The results were better than expected; most of the people seemed to appreciate the list I had compiled, but there was the guaranteed two or three that objected to my list and demanded to know why I hadn’t included some of their favorites. One person even said, “I'll try again most of Ireland's great writers are not covered here. Jordana has a narrow view of Irish literature it would seem.” It was from that one comment that I knew for sure that the talent of Irish writers is one that cannot possible be contained in a list of ten, so it was my mistake for attempting to narrow it down.
I gained two pieces of knowledge that day: two things that day: 1. I have a ton of reading ahead of me, and 2. my suspicion was confirmed: Irish people love to argue and express their opinions, especially about books, potatoes, and politics as I was about to soon discover.
6. Irish people know their history- and aren’t afraid to share it
Another article that I wrote was one which I considered to be pretty straightforward; not surprisingly, it turned out to be anything but. True to my now-understood view of how Irish people love to share their knowledge and opinions, the comments I received on the article about Ireland’s celebration of its National Day of Commemoration shocked me, not in a bad way, but in a good way.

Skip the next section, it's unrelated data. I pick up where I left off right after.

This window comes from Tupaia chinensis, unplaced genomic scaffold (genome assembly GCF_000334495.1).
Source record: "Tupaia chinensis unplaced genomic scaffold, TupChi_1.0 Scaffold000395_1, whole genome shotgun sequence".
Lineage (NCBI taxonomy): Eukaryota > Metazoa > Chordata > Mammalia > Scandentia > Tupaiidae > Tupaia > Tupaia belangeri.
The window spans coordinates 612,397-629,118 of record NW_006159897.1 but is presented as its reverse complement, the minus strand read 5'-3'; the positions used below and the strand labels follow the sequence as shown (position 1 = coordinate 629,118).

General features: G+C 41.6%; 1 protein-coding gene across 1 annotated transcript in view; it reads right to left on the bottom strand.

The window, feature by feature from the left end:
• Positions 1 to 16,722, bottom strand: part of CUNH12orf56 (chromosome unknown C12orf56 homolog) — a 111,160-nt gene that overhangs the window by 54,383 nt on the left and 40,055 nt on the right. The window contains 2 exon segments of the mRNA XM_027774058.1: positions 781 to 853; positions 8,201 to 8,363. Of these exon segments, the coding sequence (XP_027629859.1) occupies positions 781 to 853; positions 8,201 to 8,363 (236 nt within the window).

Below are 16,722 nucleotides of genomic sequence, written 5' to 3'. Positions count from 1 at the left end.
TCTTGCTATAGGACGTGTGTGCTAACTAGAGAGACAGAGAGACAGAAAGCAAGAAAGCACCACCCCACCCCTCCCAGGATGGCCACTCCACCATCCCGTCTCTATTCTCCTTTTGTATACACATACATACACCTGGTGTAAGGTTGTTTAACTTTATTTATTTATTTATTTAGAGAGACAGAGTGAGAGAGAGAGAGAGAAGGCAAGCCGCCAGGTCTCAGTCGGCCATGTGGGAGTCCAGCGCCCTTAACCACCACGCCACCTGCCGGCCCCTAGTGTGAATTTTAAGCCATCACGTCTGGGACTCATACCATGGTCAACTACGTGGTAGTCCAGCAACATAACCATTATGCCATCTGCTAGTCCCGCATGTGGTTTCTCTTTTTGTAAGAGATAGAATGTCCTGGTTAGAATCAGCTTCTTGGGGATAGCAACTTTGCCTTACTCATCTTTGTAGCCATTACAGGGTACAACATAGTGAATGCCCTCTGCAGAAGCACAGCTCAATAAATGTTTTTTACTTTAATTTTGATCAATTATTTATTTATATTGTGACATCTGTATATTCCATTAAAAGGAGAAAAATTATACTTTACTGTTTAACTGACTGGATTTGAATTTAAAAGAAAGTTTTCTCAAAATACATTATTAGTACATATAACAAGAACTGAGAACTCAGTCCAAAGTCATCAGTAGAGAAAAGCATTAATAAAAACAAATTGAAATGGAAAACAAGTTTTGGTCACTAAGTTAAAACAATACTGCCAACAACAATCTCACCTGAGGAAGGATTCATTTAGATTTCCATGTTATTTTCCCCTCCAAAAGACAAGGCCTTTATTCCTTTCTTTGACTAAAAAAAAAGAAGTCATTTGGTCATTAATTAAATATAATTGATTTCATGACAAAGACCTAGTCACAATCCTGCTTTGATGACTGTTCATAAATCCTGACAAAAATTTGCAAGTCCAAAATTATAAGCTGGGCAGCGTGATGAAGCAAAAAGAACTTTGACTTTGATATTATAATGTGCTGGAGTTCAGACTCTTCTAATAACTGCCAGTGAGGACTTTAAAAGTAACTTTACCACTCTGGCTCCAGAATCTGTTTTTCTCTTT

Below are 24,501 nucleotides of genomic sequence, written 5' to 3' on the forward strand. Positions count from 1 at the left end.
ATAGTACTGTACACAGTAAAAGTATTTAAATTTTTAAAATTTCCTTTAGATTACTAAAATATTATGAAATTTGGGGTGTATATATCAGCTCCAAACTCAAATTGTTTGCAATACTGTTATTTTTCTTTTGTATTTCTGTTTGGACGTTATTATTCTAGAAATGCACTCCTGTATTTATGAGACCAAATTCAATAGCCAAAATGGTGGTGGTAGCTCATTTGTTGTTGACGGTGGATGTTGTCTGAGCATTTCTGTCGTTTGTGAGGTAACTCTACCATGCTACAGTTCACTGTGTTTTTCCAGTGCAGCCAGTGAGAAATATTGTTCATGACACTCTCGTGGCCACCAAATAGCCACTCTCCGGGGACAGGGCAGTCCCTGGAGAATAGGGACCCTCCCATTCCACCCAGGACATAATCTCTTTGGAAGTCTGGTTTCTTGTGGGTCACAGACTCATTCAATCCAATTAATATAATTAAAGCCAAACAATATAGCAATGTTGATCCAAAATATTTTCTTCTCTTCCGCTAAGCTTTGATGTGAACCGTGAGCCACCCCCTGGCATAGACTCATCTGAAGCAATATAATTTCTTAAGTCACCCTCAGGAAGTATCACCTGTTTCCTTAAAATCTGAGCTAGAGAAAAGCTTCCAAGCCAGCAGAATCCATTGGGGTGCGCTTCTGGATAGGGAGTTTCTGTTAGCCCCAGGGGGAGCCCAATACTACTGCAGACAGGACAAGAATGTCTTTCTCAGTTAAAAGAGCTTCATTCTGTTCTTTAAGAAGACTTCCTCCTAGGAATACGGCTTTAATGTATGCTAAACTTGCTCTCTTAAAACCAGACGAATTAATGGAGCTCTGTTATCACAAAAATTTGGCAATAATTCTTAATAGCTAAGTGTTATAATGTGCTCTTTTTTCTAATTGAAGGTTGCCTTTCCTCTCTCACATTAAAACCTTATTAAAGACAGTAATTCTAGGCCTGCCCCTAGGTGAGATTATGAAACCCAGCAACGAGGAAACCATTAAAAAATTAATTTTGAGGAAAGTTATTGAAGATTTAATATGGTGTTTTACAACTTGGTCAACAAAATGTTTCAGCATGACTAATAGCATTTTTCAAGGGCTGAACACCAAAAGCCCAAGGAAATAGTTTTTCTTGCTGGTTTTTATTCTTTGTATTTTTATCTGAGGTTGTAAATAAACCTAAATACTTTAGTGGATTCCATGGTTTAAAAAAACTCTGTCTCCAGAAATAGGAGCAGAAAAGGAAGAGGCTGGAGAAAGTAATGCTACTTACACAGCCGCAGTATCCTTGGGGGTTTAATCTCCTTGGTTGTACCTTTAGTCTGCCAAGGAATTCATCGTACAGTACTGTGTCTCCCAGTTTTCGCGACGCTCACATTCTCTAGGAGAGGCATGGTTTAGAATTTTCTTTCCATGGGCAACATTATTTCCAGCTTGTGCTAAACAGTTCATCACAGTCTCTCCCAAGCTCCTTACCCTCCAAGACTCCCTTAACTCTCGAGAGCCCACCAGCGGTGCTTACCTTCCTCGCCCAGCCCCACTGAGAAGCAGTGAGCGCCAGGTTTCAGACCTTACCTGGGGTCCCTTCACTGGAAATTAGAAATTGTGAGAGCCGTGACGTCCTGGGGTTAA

Instead of the usual banter and criticism, people were having a healthy discussion on Ireland’s history, which was quite refreshing even at such an early point in my writing career. The comments started out with one user citing how Ireland unfairly killed Hungarians, Turks, Austrians during World War I. Another user followed up with honoring Irish soldiers in the British Army and how important their roles were. After him, the IrishCentral members had a healthy discussion about the importance of remembering who fought for their country and which countries did (or didn't) care about Ireland. Names such as Roger Casement, Fintan O'Toole, Kevin Myers, John Spain, and Francis Ledwidge were thrown out as people that were to be remembered for their sacrifices for Ireland.
From the users' comments I learned this about Irish people: their history is a long and controversial one, and people aren't afraid to share their opinions on it. It’s truly refreshing to see another culture so passionate about their history, even if there are negative things to be said about it.